Do you agree? Let me know in the comments below, or tweet me @bigcomfybooks using hashtag #ComfyBookclub.
If you'd like to join in the book club then go to our Goodreads page and add yourself. Alternatively add yourself to the Facebook group. Books are voted for from a handful of choices once a month, with our discussion taking place on the last Sunday of the month on Goodreads.


Thursday, 16 January 2014

My Book Quest 2014

My task in 2013 was to read one book a week. I failed quite spectacularly, I didn't even manage 1 book a fortnight. All in all I read 22 books last year. I started off OK, devouring the massive Time Travelers Wife, and I kept it up for a while, then life just took over round about April. I struggled with The Great Gatsby and even the great Hunger Games took a while to consume. Anyway, that was then and this is now.

I have the same agenda, but tweaked it a little bit. Once more I will be aiming for 52 books (at least) read in the year. I'm taking my own advice (from this post) by turning off my phone at night and also having more books dotted around the house. Instead of just setting the standard 52 book rule, I'm also naming specifics.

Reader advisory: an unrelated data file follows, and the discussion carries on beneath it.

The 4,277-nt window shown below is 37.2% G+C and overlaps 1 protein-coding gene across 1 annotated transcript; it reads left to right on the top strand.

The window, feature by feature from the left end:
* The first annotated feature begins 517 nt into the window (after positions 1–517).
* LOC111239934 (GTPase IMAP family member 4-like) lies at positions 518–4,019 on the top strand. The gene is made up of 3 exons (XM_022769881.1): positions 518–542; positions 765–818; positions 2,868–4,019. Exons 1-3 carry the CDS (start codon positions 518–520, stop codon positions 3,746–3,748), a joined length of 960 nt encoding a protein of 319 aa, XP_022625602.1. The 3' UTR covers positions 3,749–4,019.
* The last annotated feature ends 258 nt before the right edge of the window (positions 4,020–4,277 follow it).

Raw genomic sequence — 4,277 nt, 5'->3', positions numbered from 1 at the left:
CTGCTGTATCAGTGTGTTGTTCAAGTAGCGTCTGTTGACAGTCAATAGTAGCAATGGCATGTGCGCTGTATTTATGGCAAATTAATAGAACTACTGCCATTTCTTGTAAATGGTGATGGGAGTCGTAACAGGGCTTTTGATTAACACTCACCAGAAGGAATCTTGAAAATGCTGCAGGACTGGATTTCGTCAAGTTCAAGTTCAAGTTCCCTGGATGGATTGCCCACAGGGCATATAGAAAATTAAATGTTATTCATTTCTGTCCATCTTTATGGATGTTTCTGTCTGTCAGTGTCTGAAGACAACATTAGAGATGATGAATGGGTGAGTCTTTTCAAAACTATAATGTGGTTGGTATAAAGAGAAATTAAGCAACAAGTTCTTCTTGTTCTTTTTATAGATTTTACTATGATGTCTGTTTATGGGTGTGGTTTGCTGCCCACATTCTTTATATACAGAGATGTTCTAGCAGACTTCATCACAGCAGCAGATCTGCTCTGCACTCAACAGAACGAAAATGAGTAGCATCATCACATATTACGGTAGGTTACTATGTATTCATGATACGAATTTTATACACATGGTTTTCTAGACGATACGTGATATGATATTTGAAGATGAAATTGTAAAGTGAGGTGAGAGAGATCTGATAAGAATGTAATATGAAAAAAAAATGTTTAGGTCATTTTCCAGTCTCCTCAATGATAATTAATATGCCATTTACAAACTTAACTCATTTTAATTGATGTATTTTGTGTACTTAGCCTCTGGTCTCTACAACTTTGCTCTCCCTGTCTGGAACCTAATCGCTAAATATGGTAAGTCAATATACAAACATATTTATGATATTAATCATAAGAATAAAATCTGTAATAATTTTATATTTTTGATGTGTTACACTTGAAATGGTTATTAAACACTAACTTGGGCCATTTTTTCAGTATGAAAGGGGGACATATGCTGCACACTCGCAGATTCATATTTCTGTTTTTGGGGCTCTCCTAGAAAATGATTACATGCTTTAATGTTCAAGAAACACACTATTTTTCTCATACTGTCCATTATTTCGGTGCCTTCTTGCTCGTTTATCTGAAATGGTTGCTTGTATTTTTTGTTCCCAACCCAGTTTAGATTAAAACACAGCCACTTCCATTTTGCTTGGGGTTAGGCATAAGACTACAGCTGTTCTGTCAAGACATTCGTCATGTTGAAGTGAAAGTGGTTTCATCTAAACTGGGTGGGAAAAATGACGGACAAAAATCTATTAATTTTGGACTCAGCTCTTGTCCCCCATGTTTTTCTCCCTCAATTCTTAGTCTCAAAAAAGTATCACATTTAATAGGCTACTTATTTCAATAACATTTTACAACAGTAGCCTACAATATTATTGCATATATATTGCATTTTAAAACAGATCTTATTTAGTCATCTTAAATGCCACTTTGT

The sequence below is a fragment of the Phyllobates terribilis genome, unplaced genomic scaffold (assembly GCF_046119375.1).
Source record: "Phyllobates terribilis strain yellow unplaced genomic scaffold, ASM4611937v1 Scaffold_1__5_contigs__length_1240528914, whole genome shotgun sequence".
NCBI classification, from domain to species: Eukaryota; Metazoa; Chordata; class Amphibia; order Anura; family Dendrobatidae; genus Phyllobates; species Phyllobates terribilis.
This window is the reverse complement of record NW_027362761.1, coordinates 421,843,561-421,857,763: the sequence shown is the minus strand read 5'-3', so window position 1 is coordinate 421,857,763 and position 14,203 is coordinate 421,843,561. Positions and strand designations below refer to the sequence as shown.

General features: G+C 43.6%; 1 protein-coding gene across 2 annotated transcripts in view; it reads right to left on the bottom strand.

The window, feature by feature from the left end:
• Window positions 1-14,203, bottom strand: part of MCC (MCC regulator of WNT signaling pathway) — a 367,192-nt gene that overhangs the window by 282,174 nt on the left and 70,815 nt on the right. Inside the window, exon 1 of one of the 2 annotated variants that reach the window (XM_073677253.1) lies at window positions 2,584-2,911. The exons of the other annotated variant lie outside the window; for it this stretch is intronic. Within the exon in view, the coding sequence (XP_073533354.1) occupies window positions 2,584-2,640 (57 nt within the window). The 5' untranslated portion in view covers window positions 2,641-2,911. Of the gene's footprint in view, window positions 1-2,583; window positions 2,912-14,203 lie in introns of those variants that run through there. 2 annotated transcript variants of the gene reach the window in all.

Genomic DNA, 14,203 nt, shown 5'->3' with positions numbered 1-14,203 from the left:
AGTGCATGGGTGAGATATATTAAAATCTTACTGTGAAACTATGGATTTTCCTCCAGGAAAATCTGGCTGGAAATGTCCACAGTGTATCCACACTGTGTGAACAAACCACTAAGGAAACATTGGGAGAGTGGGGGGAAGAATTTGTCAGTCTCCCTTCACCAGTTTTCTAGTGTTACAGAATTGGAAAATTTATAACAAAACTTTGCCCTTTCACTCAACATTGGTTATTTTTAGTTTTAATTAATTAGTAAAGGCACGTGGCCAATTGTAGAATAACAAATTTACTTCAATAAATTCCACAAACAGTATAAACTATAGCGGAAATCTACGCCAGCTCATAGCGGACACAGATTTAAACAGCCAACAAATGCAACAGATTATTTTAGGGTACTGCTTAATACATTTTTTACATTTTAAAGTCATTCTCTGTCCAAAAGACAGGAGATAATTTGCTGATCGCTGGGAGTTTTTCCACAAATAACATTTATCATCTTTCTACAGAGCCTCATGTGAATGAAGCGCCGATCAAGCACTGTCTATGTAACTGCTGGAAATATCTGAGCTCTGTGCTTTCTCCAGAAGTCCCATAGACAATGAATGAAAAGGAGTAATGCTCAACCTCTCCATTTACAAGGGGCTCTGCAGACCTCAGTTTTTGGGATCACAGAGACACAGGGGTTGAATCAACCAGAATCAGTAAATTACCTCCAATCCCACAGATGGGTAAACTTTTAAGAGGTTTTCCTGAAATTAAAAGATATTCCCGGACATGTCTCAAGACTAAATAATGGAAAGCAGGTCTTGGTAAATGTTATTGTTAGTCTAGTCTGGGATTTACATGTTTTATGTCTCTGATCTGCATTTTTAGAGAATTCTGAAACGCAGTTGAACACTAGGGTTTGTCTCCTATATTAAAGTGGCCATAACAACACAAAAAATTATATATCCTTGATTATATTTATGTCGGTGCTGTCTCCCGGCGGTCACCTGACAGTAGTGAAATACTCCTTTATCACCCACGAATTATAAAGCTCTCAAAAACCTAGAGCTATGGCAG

Here's a list of books on my Book Quest 2014.

The Lord Of The Rings Trilogy
2 huge classic tomes a la Middlemarch/Don Quixote
The ENTIRE Ian Rankin or Lee Childs novels
All the books I've bought but never read

I'll also be sticking in my book club books (join here!). Now this is quite a task and adding up all these books it will take me over the 52 book mark. I am also yet to decide on the classics to read, suggestions taken.

There will be pitfalls. This year I will be opening the shop (Hooray!) so my time will be used up considerably. Also, my child is 2. That's all I need to say. 

It's got off to a slow start I'll admit. It's now January 16th and I've read 2 books, one of which I started early December. Sure it's on track but I wanted to get an early head start to compensate for later in the year. All books will be reviewed on the blog and kept on the review page. I update twitter with my current reads and thoughts so follow @bigcomfybooks to get up to the minute, blow by blow action on reading. Also like on Facebook.

If you have set yourself a target for the year then please share it with me!
Finally, browse the online shop

Wish me luck, and a (belated) Happy New Year to you all.